bleeding brakes with vacuum bleeder

3 replies to this topic
  • antfizzle

Posted September 12, 2012 - 10:35 PM


Okay, I have a new brake hose on the front, I see no signs of anything wrong on the caliper, but I have went thru a whole bottle of brake fluid bleeding these front brakes, what gives, im not letting the MC ever run dry, and I am still sucking out bubbles and air in thru the hose, just for kicks, I bled the rear the same way, and as soon as I cracked the bleeder open a full hose full of brake fluid came out, no bubbles what so ever, thanks guys, these front brakes have me pulling my hair out. ...... - Anthony

  • marv02

Posted September 13, 2012 - 05:35 AM


Back flush the brakes with a syringe and a rubber hose.

Put the rubber hose on the syringe put the hose into a botttle of brake fuild fill the syringe dont let any drain out put the open end of the rubber hose on the brake bleeder on the brake caliber with the master cylinder cap off open the bleeder up and push the fuild up into the master cylinder.

Yes it can cause a mess but air wants to go to the highest point not down low to the brake caliber.

Edited by marv02, September 13, 2012 - 05:38 AM.

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Posted September 13, 2012 - 06:16 AM


Back bleeding is a good way of doing it

At the moment air is trapped in the bend of the brake line or at the master cylinder

When you back bleed make sure the syringe seals well onto the caliper , otherwise You can feed air into the system .

  • grayracer513

Posted September 13, 2012 - 08:12 AM


You don't need any of the trick equipment to bleed the brakes, especially the front. Fill the master cylinder, leaving the cover off, and open the bleeder screw. Watch the level in the reservoir. If it does not begin to drop with the screw open, it's because it's air locked; there's a bubble in the way. You can sometimes dislodge it by pushing the caliper piston back, but it isn't necessary.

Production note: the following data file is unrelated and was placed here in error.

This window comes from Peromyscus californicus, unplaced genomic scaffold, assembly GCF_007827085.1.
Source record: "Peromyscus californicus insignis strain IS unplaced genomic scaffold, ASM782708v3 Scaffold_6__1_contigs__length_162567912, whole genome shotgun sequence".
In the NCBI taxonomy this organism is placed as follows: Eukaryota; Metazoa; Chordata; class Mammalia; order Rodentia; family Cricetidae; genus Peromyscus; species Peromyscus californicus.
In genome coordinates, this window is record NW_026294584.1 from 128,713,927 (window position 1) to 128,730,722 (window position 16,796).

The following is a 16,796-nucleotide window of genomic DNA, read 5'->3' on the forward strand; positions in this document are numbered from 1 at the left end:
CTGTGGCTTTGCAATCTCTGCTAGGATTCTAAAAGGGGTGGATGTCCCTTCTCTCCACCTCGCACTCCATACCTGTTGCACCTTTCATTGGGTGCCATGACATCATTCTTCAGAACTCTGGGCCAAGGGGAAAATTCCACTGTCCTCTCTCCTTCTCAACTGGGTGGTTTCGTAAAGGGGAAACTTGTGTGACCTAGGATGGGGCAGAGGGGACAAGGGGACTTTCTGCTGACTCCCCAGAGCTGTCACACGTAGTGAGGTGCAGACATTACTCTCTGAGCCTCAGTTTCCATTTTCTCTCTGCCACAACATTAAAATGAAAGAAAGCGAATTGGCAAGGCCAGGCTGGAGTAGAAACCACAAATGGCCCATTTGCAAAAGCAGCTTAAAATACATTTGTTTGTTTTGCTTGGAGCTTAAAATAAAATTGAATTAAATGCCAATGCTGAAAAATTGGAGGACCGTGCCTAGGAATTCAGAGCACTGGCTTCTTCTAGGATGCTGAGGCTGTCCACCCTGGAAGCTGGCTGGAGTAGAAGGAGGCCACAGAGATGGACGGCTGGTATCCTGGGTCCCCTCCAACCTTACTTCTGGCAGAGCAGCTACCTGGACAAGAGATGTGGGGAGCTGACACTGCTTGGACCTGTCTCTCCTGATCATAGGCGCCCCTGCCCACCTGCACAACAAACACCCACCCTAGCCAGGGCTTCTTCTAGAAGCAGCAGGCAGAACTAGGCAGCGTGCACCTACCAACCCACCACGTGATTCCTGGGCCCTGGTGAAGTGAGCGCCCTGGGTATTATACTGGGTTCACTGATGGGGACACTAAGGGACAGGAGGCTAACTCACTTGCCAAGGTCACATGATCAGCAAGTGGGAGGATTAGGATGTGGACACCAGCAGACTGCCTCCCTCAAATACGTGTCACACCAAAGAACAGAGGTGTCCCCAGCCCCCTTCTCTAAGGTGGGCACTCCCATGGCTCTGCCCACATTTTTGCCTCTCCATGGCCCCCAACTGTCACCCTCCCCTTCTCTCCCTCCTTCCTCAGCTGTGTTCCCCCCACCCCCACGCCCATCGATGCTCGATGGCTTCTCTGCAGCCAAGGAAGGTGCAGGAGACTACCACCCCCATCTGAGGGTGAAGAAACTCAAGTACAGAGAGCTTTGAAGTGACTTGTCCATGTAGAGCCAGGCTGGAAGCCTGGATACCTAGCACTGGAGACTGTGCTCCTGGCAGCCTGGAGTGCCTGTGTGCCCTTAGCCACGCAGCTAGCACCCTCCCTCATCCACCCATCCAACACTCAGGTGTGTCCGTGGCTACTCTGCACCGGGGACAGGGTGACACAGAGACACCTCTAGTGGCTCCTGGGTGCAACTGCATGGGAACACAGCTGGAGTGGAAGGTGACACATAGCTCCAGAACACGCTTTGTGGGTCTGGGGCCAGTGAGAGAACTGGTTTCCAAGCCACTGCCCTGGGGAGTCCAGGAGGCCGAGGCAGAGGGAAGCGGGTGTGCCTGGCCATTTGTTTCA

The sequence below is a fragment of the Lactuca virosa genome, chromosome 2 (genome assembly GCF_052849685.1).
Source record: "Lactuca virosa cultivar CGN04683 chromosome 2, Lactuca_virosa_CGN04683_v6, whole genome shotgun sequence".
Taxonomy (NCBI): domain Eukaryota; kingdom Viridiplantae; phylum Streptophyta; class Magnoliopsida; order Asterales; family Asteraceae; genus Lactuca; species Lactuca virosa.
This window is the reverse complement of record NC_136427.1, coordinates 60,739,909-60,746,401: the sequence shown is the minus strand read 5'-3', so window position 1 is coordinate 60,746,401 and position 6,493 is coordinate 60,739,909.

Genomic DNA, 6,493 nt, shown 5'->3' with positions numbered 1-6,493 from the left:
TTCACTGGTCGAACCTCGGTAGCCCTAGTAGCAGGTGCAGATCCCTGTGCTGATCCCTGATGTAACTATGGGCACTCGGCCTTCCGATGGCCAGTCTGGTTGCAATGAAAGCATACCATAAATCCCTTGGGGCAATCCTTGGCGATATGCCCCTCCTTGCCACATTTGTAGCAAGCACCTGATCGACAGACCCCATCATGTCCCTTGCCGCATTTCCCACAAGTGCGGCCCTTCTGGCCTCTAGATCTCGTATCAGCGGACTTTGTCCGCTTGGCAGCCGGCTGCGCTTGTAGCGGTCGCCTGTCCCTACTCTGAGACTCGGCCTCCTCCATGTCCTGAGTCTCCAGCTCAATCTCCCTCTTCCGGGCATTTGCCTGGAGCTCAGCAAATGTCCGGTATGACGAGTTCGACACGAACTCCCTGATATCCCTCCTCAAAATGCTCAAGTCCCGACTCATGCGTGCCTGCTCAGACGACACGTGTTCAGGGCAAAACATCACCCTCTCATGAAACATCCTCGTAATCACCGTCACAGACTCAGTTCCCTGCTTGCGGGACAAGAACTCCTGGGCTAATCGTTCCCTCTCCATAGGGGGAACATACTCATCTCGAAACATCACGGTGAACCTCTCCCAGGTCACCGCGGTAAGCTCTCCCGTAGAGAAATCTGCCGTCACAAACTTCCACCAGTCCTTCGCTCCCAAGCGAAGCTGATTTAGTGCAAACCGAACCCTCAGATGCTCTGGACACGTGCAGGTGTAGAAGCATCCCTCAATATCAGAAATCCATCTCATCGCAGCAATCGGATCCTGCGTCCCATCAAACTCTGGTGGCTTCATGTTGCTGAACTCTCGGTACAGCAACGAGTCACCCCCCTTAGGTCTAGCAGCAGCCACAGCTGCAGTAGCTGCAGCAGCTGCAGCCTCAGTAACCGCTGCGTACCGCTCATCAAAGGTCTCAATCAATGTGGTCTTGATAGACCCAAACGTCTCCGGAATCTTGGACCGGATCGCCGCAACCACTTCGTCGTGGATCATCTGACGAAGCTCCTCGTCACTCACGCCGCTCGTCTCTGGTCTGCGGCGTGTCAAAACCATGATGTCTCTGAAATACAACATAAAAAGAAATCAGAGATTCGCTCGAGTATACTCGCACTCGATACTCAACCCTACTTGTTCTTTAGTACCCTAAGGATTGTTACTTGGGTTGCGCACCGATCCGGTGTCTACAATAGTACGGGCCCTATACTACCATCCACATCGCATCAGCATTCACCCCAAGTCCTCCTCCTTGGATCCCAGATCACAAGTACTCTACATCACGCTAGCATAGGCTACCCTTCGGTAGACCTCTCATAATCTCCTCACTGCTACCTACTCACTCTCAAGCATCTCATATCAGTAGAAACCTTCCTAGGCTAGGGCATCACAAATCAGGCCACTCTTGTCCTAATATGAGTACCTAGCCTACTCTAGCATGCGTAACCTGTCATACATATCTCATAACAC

Close the bleeder, then pull the lever only enough to move the piston the first 3mm or so. This should cause a bubble to emerge from the fill port at the bottom of the cylinder. Continue doing this several times and then try opening the bleeder again.

What you are trying to arrive at is a condition where the fluid flows down the line and out the bleeder on its own because of gravity. Once this starts, let it just continue to flow, adding fluid as needed to keep the reservoir from running dry. When you stop seeing bubbles at the bleeder, close it.

At this point, turn the bars so that the master cylinder is tipped hose end down a bit and "tickle" the lever that same 2-3mm a couple of times to release the bubble that wants to get stuck in the bore. If you pushed the pads back, pump them back out against the rotor, add fluid and check the feel. You should be good. If it still feels a little mushy, put a light pressure on the lever and loosen the hose fitting at the master. Don't release the lever until you tighten the fitting again.

A second very effective method that requires nothing expensive is to build a simple gravity back-flush bleeder. Connect a funnel to the bleeder screw with a length of hose long enough to allow the funnel to be hung at a height above the master cylinder. Remove the line at the caliper and dismount the caliper. Open the bleeder screw and fill the funnel while holding the caliper so that the hoe fitting and not the bleeder is at the high point until the caliper fills completely, then reattach the hose and mount the caliper.

Continue filling the caliper via the funnel and hose until fluid free of air rises from the master cylinder. Again, tickling the lever will help dislodge air at the top.

Air at the master cylinder hose fitting is the most common cause of failures of bleeding brakes. Fluid simply flows around and/or under the bubble without moving it. This is even more a problem with rear brakes because the fitting is the system high point. If the last thing you do is always to crack and bleed that fitting, you'll have a lot better luck. :thumbsup:

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